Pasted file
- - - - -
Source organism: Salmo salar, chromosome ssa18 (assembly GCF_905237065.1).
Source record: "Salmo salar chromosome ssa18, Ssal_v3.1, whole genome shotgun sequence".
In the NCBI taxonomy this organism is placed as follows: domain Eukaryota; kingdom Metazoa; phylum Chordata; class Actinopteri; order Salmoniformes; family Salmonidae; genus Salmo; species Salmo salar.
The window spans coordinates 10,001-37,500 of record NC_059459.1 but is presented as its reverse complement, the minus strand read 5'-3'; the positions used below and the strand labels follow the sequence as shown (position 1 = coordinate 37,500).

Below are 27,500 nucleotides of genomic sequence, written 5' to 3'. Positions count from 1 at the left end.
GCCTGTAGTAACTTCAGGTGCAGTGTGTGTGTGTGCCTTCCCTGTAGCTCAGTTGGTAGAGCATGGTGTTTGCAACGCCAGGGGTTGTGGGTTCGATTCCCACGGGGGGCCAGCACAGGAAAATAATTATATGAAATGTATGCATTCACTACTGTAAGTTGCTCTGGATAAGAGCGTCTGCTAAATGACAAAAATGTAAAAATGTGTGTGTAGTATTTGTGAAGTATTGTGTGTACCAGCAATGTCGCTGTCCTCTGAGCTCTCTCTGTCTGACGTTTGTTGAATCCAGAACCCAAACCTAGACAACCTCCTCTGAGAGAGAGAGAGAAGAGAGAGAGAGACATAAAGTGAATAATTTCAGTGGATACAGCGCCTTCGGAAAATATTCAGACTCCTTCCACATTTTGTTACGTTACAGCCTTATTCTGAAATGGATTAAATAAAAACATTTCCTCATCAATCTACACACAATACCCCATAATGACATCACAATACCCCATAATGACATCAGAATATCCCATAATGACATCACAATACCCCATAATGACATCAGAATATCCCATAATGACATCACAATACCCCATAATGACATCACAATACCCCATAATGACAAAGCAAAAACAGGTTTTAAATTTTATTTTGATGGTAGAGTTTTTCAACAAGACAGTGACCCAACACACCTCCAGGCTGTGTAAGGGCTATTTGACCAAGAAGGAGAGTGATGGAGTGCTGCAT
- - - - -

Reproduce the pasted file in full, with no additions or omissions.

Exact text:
Source organism: Salmo salar, chromosome ssa18 (assembly GCF_905237065.1).
Source record: "Salmo salar chromosome ssa18, Ssal_v3.1, whole genome shotgun sequence".
In the NCBI taxonomy this organism is placed as follows: domain Eukaryota; kingdom Metazoa; phylum Chordata; class Actinopteri; order Salmoniformes; family Salmonidae; genus Salmo; species Salmo salar.
The window spans coordinates 10,001-37,500 of record NC_059459.1 but is presented as its reverse complement, the minus strand read 5'-3'; the positions used below and the strand labels follow the sequence as shown (position 1 = coordinate 37,500).

Below are 27,500 nucleotides of genomic sequence, written 5' to 3'. Positions count from 1 at the left end.
GCCTGTAGTAACTTCAGGTGCAGTGTGTGTGTGTGCCTTCCCTGTAGCTCAGTTGGTAGAGCATGGTGTTTGCAACGCCAGGGGTTGTGGGTTCGATTCCCACGGGGGGCCAGCACAGGAAAATAATTATATGAAATGTATGCATTCACTACTGTAAGTTGCTCTGGATAAGAGCGTCTGCTAAATGACAAAAATGTAAAAATGTGTGTGTAGTATTTGTGAAGTATTGTGTGTACCAGCAATGTCGCTGTCCTCTGAGCTCTCTCTGTCTGACGTTTGTTGAATCCAGAACCCAAACCTAGACAACCTCCTCTGAGAGAGAGAGAGAAGAGAGAGAGAGACATAAAGTGAATAATTTCAGTGGATACAGCGCCTTCGGAAAATATTCAGACTCCTTCCACATTTTGTTACGTTACAGCCTTATTCTGAAATGGATTAAATAAAAACATTTCCTCATCAATCTACACACAATACCCCATAATGACATCACAATACCCCATAATGACATCAGAATATCCCATAATGACATCACAATACCCCATAATGACATCAGAATATCCCATAATGACATCACAATACCCCATAATGACATCACAATACCCCATAATGACAAAGCAAAAACAGGTTTTAAATTTTATTTTGATGGTAGAGTTTTTCAACAAGACAGTGACCCAACACACCTCCAGGCTGTGTAAGGGCTATTTGACCAAGAAGGAGAGTGATGGAGTGCTGCAT